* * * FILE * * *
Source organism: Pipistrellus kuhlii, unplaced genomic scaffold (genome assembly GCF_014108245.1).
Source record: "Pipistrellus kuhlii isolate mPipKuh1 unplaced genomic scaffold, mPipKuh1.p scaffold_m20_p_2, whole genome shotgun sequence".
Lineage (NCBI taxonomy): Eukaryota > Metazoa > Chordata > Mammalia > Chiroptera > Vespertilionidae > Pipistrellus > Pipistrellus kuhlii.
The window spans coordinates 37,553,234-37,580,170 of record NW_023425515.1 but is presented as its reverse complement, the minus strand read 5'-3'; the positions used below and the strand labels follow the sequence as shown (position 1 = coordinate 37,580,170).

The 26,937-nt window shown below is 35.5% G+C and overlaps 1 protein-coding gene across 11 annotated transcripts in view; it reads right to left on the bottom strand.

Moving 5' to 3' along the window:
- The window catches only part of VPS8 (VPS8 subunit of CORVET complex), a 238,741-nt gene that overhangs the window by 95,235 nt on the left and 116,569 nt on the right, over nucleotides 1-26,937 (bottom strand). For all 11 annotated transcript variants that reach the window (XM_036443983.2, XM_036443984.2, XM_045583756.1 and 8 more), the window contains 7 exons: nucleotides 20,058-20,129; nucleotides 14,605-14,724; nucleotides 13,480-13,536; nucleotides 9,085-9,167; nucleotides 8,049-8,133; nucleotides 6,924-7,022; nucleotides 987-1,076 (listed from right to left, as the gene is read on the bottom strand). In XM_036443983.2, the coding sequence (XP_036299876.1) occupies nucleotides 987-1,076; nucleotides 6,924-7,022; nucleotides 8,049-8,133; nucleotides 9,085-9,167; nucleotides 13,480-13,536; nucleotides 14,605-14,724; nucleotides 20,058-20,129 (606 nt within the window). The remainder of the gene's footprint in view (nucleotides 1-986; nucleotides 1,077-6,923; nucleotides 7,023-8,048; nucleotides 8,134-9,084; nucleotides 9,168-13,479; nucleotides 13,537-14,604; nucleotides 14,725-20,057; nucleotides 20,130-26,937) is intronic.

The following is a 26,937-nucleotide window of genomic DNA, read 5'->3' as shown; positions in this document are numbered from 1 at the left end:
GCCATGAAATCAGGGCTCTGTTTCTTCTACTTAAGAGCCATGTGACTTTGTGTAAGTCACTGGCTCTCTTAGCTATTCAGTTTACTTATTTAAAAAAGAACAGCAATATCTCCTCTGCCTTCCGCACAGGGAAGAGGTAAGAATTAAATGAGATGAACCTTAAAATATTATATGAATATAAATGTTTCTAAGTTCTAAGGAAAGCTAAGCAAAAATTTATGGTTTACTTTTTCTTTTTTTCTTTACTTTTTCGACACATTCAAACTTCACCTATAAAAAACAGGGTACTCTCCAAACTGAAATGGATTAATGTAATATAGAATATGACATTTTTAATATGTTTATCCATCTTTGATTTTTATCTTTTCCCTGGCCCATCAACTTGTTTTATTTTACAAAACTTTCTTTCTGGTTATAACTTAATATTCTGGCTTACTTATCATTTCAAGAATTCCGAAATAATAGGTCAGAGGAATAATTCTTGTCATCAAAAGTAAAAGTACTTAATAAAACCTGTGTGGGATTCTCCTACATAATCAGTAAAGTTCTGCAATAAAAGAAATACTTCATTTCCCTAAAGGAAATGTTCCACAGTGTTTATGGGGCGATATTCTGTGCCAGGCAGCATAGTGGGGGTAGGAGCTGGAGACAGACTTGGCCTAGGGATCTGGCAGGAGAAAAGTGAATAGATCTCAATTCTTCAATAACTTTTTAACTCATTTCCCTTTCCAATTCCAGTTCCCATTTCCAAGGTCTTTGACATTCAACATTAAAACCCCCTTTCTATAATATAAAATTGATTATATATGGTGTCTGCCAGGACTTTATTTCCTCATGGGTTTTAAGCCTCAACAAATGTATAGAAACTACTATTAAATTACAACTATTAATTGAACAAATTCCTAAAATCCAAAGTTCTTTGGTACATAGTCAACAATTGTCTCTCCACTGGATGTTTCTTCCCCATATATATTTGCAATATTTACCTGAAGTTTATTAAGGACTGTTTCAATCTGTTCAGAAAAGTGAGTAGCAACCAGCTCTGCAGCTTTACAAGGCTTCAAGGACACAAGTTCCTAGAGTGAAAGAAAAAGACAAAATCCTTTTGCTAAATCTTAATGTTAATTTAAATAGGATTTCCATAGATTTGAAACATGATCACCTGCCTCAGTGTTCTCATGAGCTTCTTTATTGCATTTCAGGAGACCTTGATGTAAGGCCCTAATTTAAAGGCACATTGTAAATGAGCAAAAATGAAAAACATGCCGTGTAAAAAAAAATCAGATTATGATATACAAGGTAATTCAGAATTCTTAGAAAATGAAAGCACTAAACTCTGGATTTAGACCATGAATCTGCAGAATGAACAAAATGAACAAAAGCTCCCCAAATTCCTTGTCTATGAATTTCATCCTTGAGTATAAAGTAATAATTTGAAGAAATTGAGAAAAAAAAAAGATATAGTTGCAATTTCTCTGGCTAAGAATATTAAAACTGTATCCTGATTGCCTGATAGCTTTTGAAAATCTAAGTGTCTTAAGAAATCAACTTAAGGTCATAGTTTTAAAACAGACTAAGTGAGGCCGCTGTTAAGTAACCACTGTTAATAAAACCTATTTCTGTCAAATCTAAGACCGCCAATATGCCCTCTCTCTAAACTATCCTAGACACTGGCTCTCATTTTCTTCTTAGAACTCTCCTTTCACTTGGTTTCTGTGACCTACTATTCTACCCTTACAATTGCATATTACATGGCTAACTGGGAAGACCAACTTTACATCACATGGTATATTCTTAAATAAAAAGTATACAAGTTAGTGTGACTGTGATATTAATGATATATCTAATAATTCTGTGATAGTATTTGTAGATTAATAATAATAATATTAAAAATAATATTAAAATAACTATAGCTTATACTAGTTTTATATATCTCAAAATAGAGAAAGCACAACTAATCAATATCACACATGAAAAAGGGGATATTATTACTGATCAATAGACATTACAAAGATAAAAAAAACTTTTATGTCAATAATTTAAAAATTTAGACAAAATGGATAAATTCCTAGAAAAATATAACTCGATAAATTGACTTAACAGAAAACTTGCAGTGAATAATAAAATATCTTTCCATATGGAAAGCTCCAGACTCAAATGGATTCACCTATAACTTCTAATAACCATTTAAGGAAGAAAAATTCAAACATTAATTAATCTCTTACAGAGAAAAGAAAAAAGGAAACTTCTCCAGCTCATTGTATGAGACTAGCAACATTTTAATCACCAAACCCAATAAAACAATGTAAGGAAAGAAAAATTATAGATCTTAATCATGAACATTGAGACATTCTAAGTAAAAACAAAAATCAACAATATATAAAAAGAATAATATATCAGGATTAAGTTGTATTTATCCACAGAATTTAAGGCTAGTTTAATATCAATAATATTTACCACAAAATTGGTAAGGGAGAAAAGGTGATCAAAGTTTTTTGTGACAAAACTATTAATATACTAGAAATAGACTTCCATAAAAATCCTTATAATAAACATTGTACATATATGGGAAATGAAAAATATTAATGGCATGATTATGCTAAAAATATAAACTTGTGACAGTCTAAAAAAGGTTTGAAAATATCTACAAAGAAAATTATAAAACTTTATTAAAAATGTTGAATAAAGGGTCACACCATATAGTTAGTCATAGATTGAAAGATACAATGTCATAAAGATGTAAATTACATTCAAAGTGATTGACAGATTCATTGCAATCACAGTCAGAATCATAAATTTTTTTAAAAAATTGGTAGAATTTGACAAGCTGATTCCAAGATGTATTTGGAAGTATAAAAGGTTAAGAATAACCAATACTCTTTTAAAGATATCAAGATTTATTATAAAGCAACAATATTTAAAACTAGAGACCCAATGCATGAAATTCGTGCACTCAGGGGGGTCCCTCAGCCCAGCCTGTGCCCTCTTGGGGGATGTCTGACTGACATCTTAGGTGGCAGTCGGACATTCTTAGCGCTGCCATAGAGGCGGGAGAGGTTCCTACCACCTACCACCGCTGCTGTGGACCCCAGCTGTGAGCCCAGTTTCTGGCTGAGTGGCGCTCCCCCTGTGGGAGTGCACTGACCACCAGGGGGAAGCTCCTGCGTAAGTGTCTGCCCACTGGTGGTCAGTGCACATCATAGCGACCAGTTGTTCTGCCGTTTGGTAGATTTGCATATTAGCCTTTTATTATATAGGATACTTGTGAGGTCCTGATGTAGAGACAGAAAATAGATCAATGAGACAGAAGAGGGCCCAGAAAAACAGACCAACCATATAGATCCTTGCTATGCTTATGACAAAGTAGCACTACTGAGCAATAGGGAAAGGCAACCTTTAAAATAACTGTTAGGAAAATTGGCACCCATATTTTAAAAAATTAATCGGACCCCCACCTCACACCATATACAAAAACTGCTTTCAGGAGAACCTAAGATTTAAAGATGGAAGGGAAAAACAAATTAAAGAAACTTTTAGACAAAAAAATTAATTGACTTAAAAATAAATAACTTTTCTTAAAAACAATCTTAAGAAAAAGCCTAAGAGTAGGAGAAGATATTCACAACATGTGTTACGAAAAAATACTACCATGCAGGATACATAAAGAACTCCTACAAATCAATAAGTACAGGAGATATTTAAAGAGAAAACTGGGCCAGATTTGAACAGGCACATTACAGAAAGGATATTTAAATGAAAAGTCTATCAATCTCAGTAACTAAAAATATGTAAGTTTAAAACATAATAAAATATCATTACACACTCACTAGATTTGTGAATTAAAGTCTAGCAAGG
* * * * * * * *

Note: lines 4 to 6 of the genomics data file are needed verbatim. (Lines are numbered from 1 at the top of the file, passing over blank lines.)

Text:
The window spans coordinates 37,553,234-37,580,170 of record NW_023425515.1 but is presented as its reverse complement, the minus strand read 5'-3'; the positions used below and the strand labels follow the sequence as shown (position 1 = coordinate 37,580,170).

The 26,937-nt window shown below is 35.5% G+C and overlaps 1 protein-coding gene across 11 annotated transcripts in view; it reads right to left on the bottom strand.

Moving 5' to 3' along the window: